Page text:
Devils Tower National Monument

We headed out in the morning to visit Devils Tower National Monument in northwest Wyoming. While it ended up being a cold and rainy day, with lots of fog, we were still able to do two hikes and get some great views of the tower.

Our first look at Devils Tower was from Wyoming State Highway 24. It was raining on and off for our entire drive so we weren’t sure what to expect. We were able to see the tower in the distance as we approached, though it wasn’t very clear with low clouds moving by.

The weather improved as we got closer. By the time we entered the national monument, there was blue sky visible! Things were looking good!

Joyner Ridge Trail

We started the day with the Joyner Ridge Trail, a 1.5 mile loop that starts off of a short unpaved road near the visitor center.

The trail slowly ascends along a ridge with fantastic views of Devils Tower to the south. The sky was already starting to get cloudy again when we arrived. It progressively got darker and darker as the clouds rolled in. But it did not rain and we were able to mostly see the tower in its entirety.

The texture on the bark of one of the typical trees atop the ridge.

The very eastern end, and highest point, of the trail had great long distance views to the east. Immediately after this view, the trail descends steeply back down into a small valley (technically a draw).

We heard quite a few birds while we were down in the valley. They were mostly high up in the trees and incredibly hard to find. After a long time, we were able to locate this Black-Capped Chickadee. Basically the same bird as the Carolina Chickadees that we have back home.

We also briefly spotted this White-Breasted Nuthatch, a species that we do have at home though we don’t see them very often.

The valley was rather wet with quite a bit of water on the trail, causing parts of it to be a bit muddy. It was also dense with foliage, very different from the more open forest up above. There weren’t very many views of the tower due to all the trees.

When we eventually emerged from the forest, it started to rain. We could still see the tower though!

The last portion of the trail ascended slowly back to the parking area through a meadow. It was a bit wet in places, luckily we were wearing waterproof hiking boots! We saw a few American Robins hunting for worms as we hiked. They flew away once we got close and seemed to spook more easily than their suburban relatives back home.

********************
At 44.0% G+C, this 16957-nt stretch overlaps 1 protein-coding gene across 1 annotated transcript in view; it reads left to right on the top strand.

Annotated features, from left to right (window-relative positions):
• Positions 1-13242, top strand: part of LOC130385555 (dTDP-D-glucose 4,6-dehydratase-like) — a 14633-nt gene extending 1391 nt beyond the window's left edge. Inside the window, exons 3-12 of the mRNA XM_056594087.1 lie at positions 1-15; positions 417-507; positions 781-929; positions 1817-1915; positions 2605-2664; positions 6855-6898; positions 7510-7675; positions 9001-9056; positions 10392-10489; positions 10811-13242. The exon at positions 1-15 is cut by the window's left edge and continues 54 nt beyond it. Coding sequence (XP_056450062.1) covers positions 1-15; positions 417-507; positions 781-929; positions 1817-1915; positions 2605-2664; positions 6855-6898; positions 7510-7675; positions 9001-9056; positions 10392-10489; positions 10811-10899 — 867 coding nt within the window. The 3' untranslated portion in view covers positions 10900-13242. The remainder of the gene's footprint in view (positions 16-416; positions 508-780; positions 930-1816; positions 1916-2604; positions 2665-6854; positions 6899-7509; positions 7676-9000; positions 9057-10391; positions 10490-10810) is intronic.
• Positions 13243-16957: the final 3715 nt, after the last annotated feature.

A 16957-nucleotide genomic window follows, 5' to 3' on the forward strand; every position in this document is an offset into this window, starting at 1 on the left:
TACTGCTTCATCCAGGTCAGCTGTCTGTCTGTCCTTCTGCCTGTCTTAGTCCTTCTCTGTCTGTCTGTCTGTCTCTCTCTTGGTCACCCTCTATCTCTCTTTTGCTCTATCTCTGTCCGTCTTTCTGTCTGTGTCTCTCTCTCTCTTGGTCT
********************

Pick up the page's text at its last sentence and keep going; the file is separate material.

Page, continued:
Tower Trail

Afterwards, we headed over to the visitor center to hike the Tower Trail. Unfortunately, we heard a bit of thunder and it was pouring! We were able to get a little bit of cell reception and decided to wait out the rain after reading the forecast. We started on the trail once the rain calmed down a bit.

The tower’s appearance varied greatly depending upon where we were viewing it from as well as what the weather was doing at the time. Unfortunately it continued to rain for most of our hike though it did eventually stop near the end.

The area immediately around the tower is covered with boulders, particularly near the start of the trail. These boulders are from pieces that broke off the tower before recorded history.

Portions of the trail had sweeping views of the landscape away from the tower.

The trail is completely paved, very nice when walking in rain! No mud!

Prairie Dog Town

There is a large prairie dog town to the southeast of the tower next to the park road. We didn’t see too many prairie dogs due to the weather.

Some of the prairie dogs were huge!

This one was eating a stalk of grass.

There were also Black-Billed Magpies hunting in the prairie dog town.

Map

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